Colonel Oral Khan, chief technical director in the Ministry of Economic Growth and Job Creation, said the coming months should see a re-engagement of key actors towards the green economy.

“The various sectors were consulted in the preparation stage. We now need to re-engage with these sectors at the highest levels because there have been a number of changes,” he said.

“What we want is for them to own, as much as possible, what has to be done in each sector. We expect that they will go through the list of recommendations that are there and see which ones are to be done in the short to medium term, so they can embrace those and seek to work them into their respective strategic plans. That is the approach we will take,” he added.

Among the recommendations from the study are:

• Sustainable land management and water management systems for agriculture;

• Enforce the new building code, as well as adopt codes and standards that mandate green construction practices for the construction sector; and

• Promote and incentivise renewable energy use and water use reduction, as well as planning for climate change for the tourism sector.

There is, too, the recommendation to develop more extensive sewage recycling, as well as reduce energy cost and diversify sources for the water and sewerage sector.

pwr.gleaner@gmail.com

 

The Gleaner

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Bill Gates, co-founder of Microsoft [Image source: On Innovation.com, via Flickr]

 

On the opening day of the COP21 global climate change meeting in Paris, Bill Gates and Mark Zuckerberg have announced they have joined together with other private investors to help fight climate change by investing in renewable energy. The Breakthrough Energy Coalition will provide financial support to companies that take clean energy innovations out of the laboratory and commercialize them, the main idea being to accelerate progress on clean energy development.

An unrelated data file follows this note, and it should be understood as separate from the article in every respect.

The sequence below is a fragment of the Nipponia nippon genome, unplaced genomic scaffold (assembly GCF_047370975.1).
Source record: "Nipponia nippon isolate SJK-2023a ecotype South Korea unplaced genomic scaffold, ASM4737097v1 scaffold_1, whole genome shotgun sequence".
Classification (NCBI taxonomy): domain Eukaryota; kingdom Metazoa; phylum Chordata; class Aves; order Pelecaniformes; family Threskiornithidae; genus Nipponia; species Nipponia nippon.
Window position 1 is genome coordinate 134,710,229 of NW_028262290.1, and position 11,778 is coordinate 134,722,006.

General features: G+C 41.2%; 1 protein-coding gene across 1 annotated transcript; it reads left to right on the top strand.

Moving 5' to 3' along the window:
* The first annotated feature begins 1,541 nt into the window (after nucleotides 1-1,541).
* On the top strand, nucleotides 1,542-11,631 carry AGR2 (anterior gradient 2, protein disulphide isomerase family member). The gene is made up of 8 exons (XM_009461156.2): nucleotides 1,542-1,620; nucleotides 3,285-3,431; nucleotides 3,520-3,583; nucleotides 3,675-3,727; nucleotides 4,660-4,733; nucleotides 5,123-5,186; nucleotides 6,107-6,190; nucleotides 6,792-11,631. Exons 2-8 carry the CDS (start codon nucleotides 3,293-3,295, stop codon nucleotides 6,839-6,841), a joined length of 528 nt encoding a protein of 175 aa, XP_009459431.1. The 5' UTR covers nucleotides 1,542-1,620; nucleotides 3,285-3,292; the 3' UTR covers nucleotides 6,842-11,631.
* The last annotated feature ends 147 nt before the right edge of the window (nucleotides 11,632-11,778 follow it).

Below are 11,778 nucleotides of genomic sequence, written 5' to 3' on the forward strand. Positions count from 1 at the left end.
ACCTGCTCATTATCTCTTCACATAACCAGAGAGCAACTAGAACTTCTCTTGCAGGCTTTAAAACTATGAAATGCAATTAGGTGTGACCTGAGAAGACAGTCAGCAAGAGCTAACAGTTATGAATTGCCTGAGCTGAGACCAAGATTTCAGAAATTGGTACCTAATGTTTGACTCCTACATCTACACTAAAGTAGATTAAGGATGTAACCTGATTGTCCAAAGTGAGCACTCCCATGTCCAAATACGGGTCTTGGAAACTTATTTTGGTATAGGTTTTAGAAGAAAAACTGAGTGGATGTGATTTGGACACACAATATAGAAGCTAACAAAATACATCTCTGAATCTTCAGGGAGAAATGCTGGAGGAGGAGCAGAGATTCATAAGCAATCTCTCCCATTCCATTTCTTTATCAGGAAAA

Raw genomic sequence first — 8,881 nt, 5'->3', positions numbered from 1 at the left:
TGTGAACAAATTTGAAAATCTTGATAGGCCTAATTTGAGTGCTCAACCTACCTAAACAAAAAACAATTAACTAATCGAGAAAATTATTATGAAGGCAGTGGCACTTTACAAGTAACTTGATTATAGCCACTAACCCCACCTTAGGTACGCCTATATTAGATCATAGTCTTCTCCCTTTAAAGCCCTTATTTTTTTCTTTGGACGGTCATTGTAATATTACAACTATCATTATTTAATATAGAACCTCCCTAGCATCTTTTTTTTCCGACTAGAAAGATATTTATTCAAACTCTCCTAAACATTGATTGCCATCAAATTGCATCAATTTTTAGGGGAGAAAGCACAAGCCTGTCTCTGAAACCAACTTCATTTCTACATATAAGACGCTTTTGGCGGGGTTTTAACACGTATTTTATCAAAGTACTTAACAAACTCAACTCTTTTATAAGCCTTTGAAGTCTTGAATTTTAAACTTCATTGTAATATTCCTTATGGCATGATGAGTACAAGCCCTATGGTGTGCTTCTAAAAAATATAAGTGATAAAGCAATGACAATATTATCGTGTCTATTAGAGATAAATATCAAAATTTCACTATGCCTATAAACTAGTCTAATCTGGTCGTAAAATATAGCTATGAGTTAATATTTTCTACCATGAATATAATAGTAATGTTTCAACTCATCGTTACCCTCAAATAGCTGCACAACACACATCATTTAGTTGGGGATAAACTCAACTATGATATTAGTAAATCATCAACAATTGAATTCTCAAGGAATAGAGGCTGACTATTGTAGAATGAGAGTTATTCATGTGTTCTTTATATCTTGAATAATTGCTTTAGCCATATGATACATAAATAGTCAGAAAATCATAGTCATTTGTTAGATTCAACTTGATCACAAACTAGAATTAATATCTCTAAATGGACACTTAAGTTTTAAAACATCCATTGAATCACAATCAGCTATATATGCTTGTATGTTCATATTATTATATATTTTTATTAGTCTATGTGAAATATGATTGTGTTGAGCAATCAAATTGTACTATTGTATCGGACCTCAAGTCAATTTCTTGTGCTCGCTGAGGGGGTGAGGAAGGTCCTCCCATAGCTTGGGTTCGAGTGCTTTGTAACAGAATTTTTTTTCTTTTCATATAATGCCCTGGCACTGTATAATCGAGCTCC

“The world is going to be using 50 percent more energy by mid-century than it does today” said Mr Gates on his gatesnotes blog. “That should be good news, especially for the world’s poorest, because right now more than 1 billion people live without access to basic energy services. Affordable and reliable energy makes it easier for them to grow more food, run schools and hospitals and businesses, have refrigerators at home, and take advantage of all the things that make up modern life. Low- and middle-income countries need energy to develop their economies and help more people escape poverty. But the world’s growing demand for energy is also a big problem, because most of that energy comes from hydrocarbons, which emit greenhouse gases and drive climate change. So we need to move to sources of energy that are affordable and reliable, and don’t produce any carbon.”

Mr Gates added that although current renewable energy technologies, like wind and solar, have made a lot of progress and could be one path to a zero-carbon energy future, given the scale of the challenge, the world needs to be exploring many different paths, and that means it also needs to invent new approaches. These energy breakthroughs will be made by private companies, but their work will rely on the kind of basic research that only governments can fund.

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Mark Zuckerberg, co-founder of Facebook [Image source: Jason McELweenie, Flickr]

 

Ways in which to promote clean energy innovation

Earlier in the year, Mr Gates set out on his blog three important ways in which to promote clean energy innovation – incentives, markets and treating poorer countries fairly.

The first of these involves governments drastically increasing their funding for research on clean energy solutions. At present, only a few billion dollars are spent per year on researching early-stage ideas for zero-carbon energy, when really, the world should be spending two to three times as much. Gates said that governments should be doing this for the public good and that the benefits of doing so are “far greater than the amount that the inventor can capture.” Expanded government support for energy research will also lead to more private investment. Gates has invested in companies developing new batteries and other energy storage solutions and also companies developing advances in solar power technology. However, governments need to act quickly on this because these energy transitions are time-intensive.